Martin C. Evans

Court OK For Fringe Church Free Speech Angers Gold Stars

In Uncategorized on March 2, 2011 at 11:58 pm

Moe Fletcher knows the pain of burying a soldier son.

That is why Fletcher and many other members of Long Island’s “Gold Star” families are livid that the nation’s highest court ruled Wednesday that protest demonstrations targeting funerals are protected by the First Amendment.

Protesters at 2005 funeral of an Afghanistan War casualty from Massachusetts. (Life Magazine photo)

“This is extremely hurtful to people who have already gone through a lot,” said Fletcher, who called me within minutes of the Supreme Court ruling’s announcement in Washington.

Fletcher’s son, Spc. Jacob Fletcher, was killed in a 2003 IED explosion while serving in Iraq. Since then, the Island Park resident has been an active supporter of grieving military families.

The 8-1 ruling by the U.S. Supreme Court, which united liberal and conservative justices, upheld the right of members of Kansas-based Westboro Baptist Church to travel the country and stage quixotic protest rallies at military funerals.

Members of the church believe America’s problems stem from the increasing acceptance of homosexuals within mainstream society, especially the military. The church’s more than 600 protests in the past two decades have taken on a bewildering range of targets, from AIDS victims to the military to President Obama.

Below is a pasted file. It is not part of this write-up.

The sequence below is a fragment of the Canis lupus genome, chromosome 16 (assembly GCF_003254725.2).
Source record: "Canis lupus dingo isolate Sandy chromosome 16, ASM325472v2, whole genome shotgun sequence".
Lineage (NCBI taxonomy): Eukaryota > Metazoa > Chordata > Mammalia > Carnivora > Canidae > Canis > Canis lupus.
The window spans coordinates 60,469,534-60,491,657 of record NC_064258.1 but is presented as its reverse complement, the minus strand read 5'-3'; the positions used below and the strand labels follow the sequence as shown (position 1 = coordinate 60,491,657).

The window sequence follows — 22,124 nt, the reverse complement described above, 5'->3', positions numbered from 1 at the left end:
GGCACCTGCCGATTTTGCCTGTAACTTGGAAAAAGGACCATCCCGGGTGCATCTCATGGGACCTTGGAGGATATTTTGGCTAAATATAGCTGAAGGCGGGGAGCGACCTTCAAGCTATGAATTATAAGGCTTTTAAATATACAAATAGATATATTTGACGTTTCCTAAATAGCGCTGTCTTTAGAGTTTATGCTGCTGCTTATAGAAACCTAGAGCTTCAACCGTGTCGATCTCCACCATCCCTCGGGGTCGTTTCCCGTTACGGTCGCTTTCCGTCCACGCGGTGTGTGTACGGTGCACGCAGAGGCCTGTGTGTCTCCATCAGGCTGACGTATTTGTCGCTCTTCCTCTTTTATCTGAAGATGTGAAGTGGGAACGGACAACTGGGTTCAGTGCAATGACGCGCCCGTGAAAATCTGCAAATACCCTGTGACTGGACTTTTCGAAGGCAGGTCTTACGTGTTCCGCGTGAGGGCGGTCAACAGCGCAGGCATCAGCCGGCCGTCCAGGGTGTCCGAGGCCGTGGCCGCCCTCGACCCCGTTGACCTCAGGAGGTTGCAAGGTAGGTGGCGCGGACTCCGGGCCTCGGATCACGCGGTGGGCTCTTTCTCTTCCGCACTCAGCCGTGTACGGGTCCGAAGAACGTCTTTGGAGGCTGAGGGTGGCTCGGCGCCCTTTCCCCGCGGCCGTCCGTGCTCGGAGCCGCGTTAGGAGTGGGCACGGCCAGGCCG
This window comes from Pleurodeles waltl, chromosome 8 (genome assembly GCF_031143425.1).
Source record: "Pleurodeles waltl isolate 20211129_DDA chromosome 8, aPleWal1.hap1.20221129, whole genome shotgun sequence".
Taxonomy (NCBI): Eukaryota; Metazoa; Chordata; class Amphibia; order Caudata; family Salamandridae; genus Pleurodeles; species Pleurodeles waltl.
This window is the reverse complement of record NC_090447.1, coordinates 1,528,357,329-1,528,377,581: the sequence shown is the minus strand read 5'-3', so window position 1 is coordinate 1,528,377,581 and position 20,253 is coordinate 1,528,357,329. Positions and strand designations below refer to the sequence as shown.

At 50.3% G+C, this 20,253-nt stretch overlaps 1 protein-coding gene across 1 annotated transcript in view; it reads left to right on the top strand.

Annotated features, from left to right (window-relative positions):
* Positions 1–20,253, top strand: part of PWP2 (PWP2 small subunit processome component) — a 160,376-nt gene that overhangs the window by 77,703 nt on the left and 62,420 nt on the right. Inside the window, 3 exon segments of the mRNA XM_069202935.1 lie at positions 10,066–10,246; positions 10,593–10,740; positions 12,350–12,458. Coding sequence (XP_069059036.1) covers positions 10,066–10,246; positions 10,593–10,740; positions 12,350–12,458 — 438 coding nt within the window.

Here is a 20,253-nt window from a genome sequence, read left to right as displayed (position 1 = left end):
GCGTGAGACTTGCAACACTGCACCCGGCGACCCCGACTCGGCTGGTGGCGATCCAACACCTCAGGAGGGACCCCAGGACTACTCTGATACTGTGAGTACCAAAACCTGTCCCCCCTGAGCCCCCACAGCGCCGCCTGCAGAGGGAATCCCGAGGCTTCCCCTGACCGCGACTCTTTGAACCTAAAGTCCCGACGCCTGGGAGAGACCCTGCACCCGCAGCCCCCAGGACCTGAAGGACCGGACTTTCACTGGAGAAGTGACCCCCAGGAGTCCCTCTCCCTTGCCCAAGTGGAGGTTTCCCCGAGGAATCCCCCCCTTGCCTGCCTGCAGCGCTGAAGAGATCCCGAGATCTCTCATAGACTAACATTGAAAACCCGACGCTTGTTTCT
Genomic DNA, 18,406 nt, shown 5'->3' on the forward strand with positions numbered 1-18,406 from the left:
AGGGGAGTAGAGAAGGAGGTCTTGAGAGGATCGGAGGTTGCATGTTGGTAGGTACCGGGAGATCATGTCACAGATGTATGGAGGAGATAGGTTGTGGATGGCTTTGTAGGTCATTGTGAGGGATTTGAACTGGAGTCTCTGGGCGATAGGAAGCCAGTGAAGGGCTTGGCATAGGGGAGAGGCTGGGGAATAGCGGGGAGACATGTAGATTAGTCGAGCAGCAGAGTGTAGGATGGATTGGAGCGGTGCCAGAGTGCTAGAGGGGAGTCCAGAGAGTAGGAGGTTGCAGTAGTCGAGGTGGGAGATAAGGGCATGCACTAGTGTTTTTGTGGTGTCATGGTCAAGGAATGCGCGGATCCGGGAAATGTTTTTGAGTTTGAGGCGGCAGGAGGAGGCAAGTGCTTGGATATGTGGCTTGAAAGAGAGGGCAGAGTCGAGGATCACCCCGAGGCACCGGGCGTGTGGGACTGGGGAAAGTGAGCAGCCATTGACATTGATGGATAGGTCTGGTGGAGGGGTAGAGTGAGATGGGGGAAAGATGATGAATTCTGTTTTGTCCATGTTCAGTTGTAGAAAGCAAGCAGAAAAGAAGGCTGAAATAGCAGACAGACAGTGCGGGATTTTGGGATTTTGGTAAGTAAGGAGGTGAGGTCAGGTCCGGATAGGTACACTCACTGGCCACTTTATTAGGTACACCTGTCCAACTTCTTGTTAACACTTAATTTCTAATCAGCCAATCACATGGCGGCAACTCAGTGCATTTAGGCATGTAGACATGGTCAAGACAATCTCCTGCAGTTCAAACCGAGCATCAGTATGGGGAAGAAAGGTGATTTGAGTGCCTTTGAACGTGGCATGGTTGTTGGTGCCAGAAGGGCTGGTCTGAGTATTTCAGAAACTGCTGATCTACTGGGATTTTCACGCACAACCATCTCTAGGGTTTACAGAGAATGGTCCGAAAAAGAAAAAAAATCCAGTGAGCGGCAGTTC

The court ruling stemmed from a case involving a 2006 incident, during which church members carrying banners that read “Fags Doom Nations,” and “Thank God For Dead Soldiers” picketed the Westminster, Md. funeral of a Marine killed in Iraq. The Marine’s father filed a lawsuit seeking damages, saying picketers had turned his son’s funeral into a “circus.”

Last year, church members threatened to picket the funeral of Joseph Theinert, an Army lieutenant from Shelter Island who was killed in Afghanistan. Though picketers never arrived, Suffolk legislators rushed through a law designed to bar demonstrations near funerals. Yesterday’s near-unanimous court ruling would appear to jeopardize that law’s constitutionality.

Chief Justice John Roberts, who drafted the majority opinion, wrote that the court’s decision hinged on the right of Americans to express opinions, even should they “…may fall short of refined social or political commentary.”

“….The issues they highlight – the political and moral conduct of the United States and its citizens, the fate of our nation, homosexuality in the military, and scandals involving the Catholic clergy – are matters of public import…” Roberts wrote.

But Fletcher says all but the court’s lone dissenter – Justice Antonin Scalia – got it wrong.

“These people desecrate the flag, drag it through the mud,” Fletcher said. “Gold Star families have already given so much. They shouldn’t have to go through something like that while they are burying a loved one.”


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